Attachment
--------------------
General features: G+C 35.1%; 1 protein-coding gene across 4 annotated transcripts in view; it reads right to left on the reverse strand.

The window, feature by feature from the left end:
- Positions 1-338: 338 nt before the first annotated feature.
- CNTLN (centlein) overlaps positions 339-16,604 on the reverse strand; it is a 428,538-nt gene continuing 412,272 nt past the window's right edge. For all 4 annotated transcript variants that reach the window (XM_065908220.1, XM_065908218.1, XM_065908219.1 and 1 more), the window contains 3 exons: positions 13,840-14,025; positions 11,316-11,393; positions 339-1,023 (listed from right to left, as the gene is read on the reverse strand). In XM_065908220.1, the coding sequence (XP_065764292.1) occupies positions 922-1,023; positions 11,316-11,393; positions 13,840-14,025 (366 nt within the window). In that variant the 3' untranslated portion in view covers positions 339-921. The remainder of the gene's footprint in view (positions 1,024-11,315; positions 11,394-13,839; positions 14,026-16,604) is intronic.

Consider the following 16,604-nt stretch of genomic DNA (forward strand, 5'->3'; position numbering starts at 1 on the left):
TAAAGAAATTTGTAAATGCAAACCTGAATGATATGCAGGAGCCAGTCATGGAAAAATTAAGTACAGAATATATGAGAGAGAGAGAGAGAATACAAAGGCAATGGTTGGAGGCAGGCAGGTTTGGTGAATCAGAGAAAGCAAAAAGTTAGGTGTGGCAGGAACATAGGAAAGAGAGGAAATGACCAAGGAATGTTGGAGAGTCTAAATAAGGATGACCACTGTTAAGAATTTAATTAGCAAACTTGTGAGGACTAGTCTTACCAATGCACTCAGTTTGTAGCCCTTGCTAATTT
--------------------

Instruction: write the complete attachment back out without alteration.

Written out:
General features: G+C 35.1%; 1 protein-coding gene across 4 annotated transcripts in view; it reads right to left on the reverse strand.

The window, feature by feature from the left end:
- Positions 1-338: 338 nt before the first annotated feature.
- CNTLN (centlein) overlaps positions 339-16,604 on the reverse strand; it is a 428,538-nt gene continuing 412,272 nt past the window's right edge. For all 4 annotated transcript variants that reach the window (XM_065908220.1, XM_065908218.1, XM_065908219.1 and 1 more), the window contains 3 exons: positions 13,840-14,025; positions 11,316-11,393; positions 339-1,023 (listed from right to left, as the gene is read on the reverse strand). In XM_065908220.1, the coding sequence (XP_065764292.1) occupies positions 922-1,023; positions 11,316-11,393; positions 13,840-14,025 (366 nt within the window). In that variant the 3' untranslated portion in view covers positions 339-921. The remainder of the gene's footprint in view (positions 1,024-11,315; positions 11,394-13,839; positions 14,026-16,604) is intronic.

Consider the following 16,604-nt stretch of genomic DNA (forward strand, 5'->3'; position numbering starts at 1 on the left):
TAAAGAAATTTGTAAATGCAAACCTGAATGATATGCAGGAGCCAGTCATGGAAAAATTAAGTACAGAATATATGAGAGAGAGAGAGAGAATACAAAGGCAATGGTTGGAGGCAGGCAGGTTTGGTGAATCAGAGAAAGCAAAAAGTTAGGTGTGGCAGGAACATAGGAAAGAGAGGAAATGACCAAGGAATGTTGGAGAGTCTAAATAAGGATGACCACTGTTAAGAATTTAATTAGCAAACTTGTGAGGACTAGTCTTACCAATGCACTCAGTTTGTAGCCCTTGCTAATTT